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This Date In Mets History: November 15 — Darryl Strawberry Finishes Second In MVP Voting To Kirk Gibson

Was Darryl robbed? Maybe they should call it the WTF award. Plus Randy Niemann celebrates a birthday, and more!

(Jonathan Daniel / Getty Images)

In a victory of L.A. hype over New York logic, Dodgers outfielder Kirk Gibson wins the NL MVP Award‚ edging out the Mets’ Darryl Strawberry and Kevin McReynolds.

Let’s start with some raw numbers:

Strawberry 37* 101** .366 .545* .911*
McReynolds 27 99 .336 .496 .832
Gibson 25 76 .377 .483 .860

*Led the league. **8 shy of league lead

One factor that clearly worked against Straw was having votes siphoned off by McReynolds, despite Darryl outstripping him across the board. How can you get that many MVP votes when you’re second best on your own team? Beyond stats, Darryl pretty much carried the ’88 Mets team on his back for the first four month, excelling in his new status as full-time clean-up hitter for a team getting diminishing returns from aging superstars Keith Hernandez and Gary Carter. When he tired and slumped a bit late in the season, McReynolds got hot and closed the RBI gap, but that nearly 80 point advantage Darryl had in OPS (which had been 150 points on July 31) is very telling. More significant, Straw was issued 21 intentional walks, most of them in front of McReynolds, who in turn received only three free passes while batting ahead alternately of a struggling Howard Johnson and a fading Carter who combined drove in only 114 runs.

Taking McReynolds out of the equation, Gibson had the advantage of golden-tongued blowhard Tommy Lasorda singing his praises while Darryl was undermined by one of his own when Keith Hernandez declared in September that McReynolds deserved to be named MVP. Really, Keith?

Exchange at 1989 team photo shoot:

Strawberry to Harrelson: "I only want to sit next to my real friends."
Strawberry to Hernandez: "Why you got to be saying those things about me?"
Hernandez: "Grow up, you crybaby."

Perhaps a bigger problem is the name of the award itself. What constitutes a “Most Valuable Player” is subject to interpretation from voter to voter and, apparently, from year to year. In 1987, Ozzie Smith, who led his Cardinals to a division title (and eventual pennant), lost to the Cubs’ Andre Dawson, who admittedly had a monster season--but for a last-place ball club. Apparently Ozzie’s 75 RBI, compiled while playing platinum-glove defense at a crucial position, didn’t carry as much weight as the 76 RBI amassed by defensively challenged left fielder Gibson.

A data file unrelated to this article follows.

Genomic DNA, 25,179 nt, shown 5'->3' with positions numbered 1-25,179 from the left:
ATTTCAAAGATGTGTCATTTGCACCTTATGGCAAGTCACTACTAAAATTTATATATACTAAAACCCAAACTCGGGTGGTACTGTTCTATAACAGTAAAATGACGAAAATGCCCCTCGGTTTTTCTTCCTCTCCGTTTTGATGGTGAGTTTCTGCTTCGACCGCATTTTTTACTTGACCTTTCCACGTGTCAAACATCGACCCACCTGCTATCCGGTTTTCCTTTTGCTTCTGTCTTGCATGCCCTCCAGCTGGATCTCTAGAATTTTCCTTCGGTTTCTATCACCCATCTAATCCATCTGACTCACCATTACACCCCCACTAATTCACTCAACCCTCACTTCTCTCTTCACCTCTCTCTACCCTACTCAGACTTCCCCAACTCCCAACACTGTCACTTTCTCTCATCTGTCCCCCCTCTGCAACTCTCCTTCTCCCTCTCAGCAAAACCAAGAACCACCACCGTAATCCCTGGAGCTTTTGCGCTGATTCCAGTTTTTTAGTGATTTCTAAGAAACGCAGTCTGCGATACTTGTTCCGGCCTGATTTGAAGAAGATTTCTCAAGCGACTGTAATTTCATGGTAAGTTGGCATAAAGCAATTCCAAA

Some folks will talk about intangibles and such, but all things considered I hereby cast my vote for Darryl Strawberry as NL MVP of 1988.


Happy 57th birthday to Randy Niemann, whose left-handedness enabled him to ace out the more deserving Rick Anderson for a spot on the 1986 Mets’ nine-man postseason pitching staff. He did not throw a single pitch in any of the 13 NLCS and World Series games. Niemann later served three stints with the Mets as a coach.

The late Gus Bell would have been 84 today. In the Mets very first game, and two dozen more, he played right field while Frank Thomas patrolled left. What made this arrangement unusual is that they actually traded the former to obtain the latter. You see, in November 1961 the Braves sent Thomas to the Mets for a player to be named later and—you guessed it—said player turned out to be Gus Bell who belatedly departed for Milwaukee on May 21, 1962. Bell was succeeded on the diamonds of major league baseball by a son and two grandsons—Derek, Jay and Heath. Sorry, I meant Buddy, David and Mike.

Amazin’-ly Tenuous Connection

Franklin Pierce Adams came into the world on this day in 1881. The American newspaper columnist, radio commentator and poet is perhaps best known for his famous ode to a certain Cubs double play combo who's defensive acumen repeatedly thwarted Adams' beloved New York Giants. Penned in 1910, it begins "These are the saddest of possible words: Tinker to Evers to Chance” —and you can count on Ralph Kiner to find occasion to recite it during at least one Mets telecast every year.

In 1929, Johnny Evers was playing for the Boston Braves on the same team as Johnny Cooney, who, as a member of 1943 Brooklyn Dodgers, played with a very young Gil Hodges—later one the original New York Mets. And of course those Mets would play their first two seasons in the Polo Grounds, the longtime home park of Adams’ now departed Giants who, back in the day, were bedeviled by Tinker and Evers and Chance.